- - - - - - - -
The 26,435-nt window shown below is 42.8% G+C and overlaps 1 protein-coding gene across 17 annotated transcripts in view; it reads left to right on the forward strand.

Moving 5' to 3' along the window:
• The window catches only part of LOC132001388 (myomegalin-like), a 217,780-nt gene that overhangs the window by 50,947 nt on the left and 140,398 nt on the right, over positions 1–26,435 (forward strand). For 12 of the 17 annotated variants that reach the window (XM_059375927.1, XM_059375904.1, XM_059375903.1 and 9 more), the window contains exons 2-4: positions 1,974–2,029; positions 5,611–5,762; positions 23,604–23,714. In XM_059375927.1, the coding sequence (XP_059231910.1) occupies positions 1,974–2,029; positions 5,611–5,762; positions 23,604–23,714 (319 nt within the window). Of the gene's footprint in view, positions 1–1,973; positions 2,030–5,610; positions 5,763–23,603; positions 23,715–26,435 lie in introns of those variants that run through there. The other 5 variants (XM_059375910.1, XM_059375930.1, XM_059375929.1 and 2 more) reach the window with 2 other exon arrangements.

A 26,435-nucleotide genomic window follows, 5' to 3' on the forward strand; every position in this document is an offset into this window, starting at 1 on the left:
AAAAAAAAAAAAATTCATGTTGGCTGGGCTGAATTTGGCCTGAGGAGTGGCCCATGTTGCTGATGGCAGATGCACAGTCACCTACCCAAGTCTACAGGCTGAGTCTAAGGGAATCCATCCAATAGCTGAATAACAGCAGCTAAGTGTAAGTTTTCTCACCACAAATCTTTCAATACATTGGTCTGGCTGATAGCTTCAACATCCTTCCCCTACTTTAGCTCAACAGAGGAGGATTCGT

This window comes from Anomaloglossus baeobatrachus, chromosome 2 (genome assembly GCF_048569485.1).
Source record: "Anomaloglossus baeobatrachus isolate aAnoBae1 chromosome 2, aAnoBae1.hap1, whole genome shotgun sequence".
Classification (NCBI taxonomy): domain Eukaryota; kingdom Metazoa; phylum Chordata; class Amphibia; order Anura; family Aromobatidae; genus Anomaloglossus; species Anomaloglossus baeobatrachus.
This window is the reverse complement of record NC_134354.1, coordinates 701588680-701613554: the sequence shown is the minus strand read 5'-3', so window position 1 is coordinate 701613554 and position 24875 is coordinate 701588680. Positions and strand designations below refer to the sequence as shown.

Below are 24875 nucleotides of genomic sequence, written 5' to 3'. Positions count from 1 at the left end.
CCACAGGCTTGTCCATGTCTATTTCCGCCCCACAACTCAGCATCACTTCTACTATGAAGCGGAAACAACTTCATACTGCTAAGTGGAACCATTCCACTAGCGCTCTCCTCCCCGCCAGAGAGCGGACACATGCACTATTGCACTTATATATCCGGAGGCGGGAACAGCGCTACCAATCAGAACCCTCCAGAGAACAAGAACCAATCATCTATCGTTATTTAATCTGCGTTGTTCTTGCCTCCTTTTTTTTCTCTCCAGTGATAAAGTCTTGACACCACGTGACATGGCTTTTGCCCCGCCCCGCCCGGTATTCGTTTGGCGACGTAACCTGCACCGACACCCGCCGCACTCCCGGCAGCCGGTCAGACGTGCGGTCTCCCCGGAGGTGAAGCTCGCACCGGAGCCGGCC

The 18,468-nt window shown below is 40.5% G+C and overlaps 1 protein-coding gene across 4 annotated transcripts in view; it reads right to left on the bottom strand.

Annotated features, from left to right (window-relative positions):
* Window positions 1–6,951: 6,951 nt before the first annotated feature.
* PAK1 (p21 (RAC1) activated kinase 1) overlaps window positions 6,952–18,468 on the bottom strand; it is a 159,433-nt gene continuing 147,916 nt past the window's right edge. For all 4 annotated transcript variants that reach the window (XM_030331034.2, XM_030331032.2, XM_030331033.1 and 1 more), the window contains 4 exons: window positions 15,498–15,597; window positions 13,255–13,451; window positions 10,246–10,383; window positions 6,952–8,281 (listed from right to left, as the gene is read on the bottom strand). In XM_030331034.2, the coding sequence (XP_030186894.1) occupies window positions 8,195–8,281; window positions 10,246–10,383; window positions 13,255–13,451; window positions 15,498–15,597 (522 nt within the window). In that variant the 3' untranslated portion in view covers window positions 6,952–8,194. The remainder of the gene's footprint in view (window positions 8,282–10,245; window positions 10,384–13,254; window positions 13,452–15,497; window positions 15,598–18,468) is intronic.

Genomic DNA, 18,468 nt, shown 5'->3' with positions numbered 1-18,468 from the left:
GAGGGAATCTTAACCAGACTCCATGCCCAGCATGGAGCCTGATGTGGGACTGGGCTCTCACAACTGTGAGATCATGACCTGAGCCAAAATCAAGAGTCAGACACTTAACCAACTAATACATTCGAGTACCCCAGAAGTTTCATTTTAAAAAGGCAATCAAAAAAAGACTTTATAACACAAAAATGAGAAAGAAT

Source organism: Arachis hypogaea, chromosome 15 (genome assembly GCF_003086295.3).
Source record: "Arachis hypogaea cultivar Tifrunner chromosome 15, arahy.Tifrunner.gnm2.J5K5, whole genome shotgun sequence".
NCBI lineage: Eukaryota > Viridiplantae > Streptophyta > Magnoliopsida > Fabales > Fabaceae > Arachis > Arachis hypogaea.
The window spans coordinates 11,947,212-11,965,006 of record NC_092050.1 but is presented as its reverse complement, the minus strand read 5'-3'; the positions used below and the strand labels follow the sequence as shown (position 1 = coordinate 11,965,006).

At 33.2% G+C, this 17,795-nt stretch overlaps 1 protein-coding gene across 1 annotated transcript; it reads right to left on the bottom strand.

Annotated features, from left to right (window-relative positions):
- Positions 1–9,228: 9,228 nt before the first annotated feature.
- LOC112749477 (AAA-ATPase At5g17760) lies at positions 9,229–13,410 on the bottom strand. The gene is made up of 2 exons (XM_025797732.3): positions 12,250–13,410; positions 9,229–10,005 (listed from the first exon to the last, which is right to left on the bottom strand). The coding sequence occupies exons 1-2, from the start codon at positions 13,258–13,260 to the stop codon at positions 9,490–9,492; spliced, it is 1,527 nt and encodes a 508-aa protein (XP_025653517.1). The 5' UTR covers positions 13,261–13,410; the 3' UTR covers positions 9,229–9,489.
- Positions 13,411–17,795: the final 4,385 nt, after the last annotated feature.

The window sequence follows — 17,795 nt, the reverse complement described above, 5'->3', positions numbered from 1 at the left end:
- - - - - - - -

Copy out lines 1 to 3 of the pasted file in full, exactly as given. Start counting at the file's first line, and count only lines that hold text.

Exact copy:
The 26,435-nt window shown below is 42.8% G+C and overlaps 1 protein-coding gene across 17 annotated transcripts in view; it reads left to right on the forward strand.

Moving 5' to 3' along the window:
• The window catches only part of LOC132001388 (myomegalin-like), a 217,780-nt gene that overhangs the window by 50,947 nt on the left and 140,398 nt on the right, over positions 1–26,435 (forward strand). For 12 of the 17 annotated variants that reach the window (XM_059375927.1, XM_059375904.1, XM_059375903.1 and 9 more), the window contains exons 2-4: positions 1,974–2,029; positions 5,611–5,762; positions 23,604–23,714. In XM_059375927.1, the coding sequence (XP_059231910.1) occupies positions 1,974–2,029; positions 5,611–5,762; positions 23,604–23,714 (319 nt within the window). Of the gene's footprint in view, positions 1–1,973; positions 2,030–5,610; positions 5,763–23,603; positions 23,715–26,435 lie in introns of those variants that run through there. The other 5 variants (XM_059375910.1, XM_059375930.1, XM_059375929.1 and 2 more) reach the window with 2 other exon arrangements.